About 1am the first enemy aircraft are sighted over Nuremberg. The nightmare will last over one and a half hours before the last of the attackers leave. The sky is cloudless, the night because of the new moon is however extremely dark. Over the town the attackers are leaving, running from the fire of the FLAK-batteries and the German anti-aircraft defence.

The Luftwaffe pilots are courageously attacking the British. The searchlights are trying again and again to “cone” the enemy bombers to make them easy victims for the FLAK-batteries and German fighters.

Oberleutnant Meister is almost at Nuremberg when he suddenly see's in the light from the fires of a blazing Nuremberg, at the same height of his fighter, the silhouette of a four-engine bomber flying directly towards the direction of his aircraft. Only due to a lightening quick reaction of the 23 year old pilot was the imminent head on collision of both aircraft avoided. This dangerous situation now being over, the next challenge awaited the crew.

Meister sees that one Lancaster, is being ”coned” by searchlights is “spiralling wildly around in the night sky” to get out of the deadly light. From a height of 5000 to 6000 meters, the German night hunter pounces on his victim from above and shoots the Lancaster until it set on fire. Ludwig Meister, “There upon the job was done for me. I had to hurry in order to get out of the cone of searchlights as all guns were still blazing up with Flak”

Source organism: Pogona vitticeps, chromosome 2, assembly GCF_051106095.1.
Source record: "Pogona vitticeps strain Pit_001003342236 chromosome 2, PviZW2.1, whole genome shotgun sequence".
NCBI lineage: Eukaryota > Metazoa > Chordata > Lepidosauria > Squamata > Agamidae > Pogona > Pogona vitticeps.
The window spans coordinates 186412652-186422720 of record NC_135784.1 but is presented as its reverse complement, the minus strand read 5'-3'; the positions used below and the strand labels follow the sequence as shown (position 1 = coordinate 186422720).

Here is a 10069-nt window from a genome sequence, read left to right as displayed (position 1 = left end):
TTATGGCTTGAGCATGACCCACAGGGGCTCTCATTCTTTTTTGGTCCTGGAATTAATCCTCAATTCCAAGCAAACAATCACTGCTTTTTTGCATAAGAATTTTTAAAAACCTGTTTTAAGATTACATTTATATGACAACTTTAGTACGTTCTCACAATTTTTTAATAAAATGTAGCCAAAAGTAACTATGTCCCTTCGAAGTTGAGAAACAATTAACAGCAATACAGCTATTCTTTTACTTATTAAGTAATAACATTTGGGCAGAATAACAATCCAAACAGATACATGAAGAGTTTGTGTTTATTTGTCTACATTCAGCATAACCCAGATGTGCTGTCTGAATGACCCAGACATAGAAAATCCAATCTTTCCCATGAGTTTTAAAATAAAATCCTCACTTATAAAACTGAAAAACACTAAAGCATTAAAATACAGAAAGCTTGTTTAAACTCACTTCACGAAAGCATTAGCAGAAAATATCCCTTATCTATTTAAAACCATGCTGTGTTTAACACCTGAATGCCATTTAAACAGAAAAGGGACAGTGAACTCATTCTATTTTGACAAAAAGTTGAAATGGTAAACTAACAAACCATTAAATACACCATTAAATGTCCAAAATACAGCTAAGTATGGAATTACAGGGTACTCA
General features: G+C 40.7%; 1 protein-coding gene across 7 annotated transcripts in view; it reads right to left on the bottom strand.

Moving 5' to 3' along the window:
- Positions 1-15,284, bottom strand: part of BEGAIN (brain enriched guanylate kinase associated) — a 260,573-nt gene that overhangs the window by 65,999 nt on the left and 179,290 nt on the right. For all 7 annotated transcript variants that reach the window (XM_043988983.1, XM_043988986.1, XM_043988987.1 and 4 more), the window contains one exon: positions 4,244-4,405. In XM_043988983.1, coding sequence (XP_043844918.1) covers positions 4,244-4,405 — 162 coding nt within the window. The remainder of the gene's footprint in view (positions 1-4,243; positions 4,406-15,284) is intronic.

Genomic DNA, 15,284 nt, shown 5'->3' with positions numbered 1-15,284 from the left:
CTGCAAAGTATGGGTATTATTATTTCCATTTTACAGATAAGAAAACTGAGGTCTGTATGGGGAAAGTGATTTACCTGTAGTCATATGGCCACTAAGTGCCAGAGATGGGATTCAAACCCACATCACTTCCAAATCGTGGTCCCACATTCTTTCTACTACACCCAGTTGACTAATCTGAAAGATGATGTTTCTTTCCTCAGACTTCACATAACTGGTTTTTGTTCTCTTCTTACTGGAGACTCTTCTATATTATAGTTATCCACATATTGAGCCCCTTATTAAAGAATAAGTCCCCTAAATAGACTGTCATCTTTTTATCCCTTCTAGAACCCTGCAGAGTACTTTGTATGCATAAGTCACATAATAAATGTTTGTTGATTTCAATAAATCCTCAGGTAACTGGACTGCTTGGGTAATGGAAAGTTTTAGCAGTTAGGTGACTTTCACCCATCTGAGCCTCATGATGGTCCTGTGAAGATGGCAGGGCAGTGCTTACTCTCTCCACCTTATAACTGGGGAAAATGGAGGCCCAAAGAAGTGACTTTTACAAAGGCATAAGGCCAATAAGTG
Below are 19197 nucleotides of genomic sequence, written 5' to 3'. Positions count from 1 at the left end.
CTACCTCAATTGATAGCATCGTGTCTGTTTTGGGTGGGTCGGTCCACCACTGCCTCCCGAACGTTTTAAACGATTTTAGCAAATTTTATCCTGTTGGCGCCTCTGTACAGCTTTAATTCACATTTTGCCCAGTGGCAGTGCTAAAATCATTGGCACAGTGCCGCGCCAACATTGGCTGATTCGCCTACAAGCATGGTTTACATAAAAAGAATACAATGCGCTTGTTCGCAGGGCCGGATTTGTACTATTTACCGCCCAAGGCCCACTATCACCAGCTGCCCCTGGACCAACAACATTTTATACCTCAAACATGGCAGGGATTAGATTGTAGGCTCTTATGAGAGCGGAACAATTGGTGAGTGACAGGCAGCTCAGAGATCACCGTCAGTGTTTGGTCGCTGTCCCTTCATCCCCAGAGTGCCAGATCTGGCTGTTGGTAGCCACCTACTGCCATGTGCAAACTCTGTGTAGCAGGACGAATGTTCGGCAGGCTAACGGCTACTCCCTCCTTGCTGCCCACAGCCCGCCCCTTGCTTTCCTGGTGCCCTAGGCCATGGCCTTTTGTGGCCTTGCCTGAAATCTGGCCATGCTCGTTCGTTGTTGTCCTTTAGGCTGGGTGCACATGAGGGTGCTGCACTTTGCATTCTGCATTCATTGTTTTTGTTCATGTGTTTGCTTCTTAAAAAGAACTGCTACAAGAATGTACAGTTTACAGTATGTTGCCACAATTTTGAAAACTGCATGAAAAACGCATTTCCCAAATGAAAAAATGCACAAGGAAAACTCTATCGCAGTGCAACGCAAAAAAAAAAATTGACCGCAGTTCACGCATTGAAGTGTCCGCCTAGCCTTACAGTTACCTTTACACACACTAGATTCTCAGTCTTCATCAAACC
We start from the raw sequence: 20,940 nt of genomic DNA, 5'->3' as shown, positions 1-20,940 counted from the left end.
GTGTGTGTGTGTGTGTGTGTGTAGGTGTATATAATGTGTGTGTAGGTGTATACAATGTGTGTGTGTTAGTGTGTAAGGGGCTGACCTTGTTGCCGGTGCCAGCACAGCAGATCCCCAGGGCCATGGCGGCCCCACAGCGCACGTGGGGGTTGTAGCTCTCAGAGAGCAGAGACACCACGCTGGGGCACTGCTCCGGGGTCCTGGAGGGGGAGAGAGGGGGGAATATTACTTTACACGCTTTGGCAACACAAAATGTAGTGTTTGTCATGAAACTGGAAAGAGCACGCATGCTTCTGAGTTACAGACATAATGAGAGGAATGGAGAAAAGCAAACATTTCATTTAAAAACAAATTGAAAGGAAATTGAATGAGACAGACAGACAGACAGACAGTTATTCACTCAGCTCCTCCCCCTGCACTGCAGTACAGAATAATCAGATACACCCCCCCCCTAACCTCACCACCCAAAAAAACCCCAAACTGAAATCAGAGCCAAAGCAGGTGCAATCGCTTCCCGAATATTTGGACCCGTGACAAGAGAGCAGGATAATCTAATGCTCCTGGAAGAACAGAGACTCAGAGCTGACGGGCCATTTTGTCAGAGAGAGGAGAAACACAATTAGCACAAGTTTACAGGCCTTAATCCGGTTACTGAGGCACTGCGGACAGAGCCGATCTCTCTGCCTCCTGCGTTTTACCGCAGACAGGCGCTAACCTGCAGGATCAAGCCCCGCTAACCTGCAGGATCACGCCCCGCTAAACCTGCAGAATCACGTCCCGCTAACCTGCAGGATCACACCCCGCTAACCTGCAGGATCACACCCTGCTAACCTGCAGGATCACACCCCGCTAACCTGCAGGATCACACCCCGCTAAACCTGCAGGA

Hannes Forke describes the downing of this crew in his diary as follows: “Suddenly we see the second “Tommy” in the light of the searchlights. Approaching, shooting and then falling 2000 meters at the same time, and all in one action. As we look up, we see that the “Tommy” is burning very fiercely and at 1.57am our second success. . . I’ve never experienced before in my life the number of “Tommies” falling down like on that day.”

And Forke was quite right, in the areas near to Neuhausen where that bomber fell, more bombers were crashing not far away between Prölsdorf and Halbersdorf, at Füttersee, at Schwarzenau and at Iphofen-Hellmitzheim.


Most of the wreckage belonging to the aircraft which crashed on the night of 27/28th August 1943 fell into a green field near the road to Prüßberg just before Neuhausen.

© Photo Norbert Vollmann

On board the burning Lancaster all hell breaks out at this time. But somehow, the pilot manages to bring the plane under control again, Pursued by the German fighter planes, he now fly’s away heading west.  The crew onboard are unable to get the fire under control and start to throw anything inflammable out of the aircraft. So the people will later find singed covers and sleeping bags thrown out of the aircraft between the villages of Untersteinbach and Obersteinbach. In the mean time the plane is burning the length of its entire body like a flaming torch. On board, ammunition is already exploding. Heading from the village of Geusfeld over the Zabelstein (note: the name of a woody hill), the aircraft is racing towards the little villages of Neuhausen and Prüßberg.  The aircraft turns again near the forest although there are different opinions about that. The fact is that already above on the Zabelstein-plateau over the "Haussteig" (name of a section in the forest), a larger explosion on board happens. The first parts of the plane falls to the ground. However the bomber is flying forward and is now threatening to fall on the village of Neuhausen.  Anna Reinhart, born 1911, nee Kram, is watching at Neuhausen through the window several planes coming over the Zabelstein. With one of her two small children on the arm, she is runs down the stairway to look out of the front door….


 Click HERE for part 2

© Norbert Vollmann 2006-2007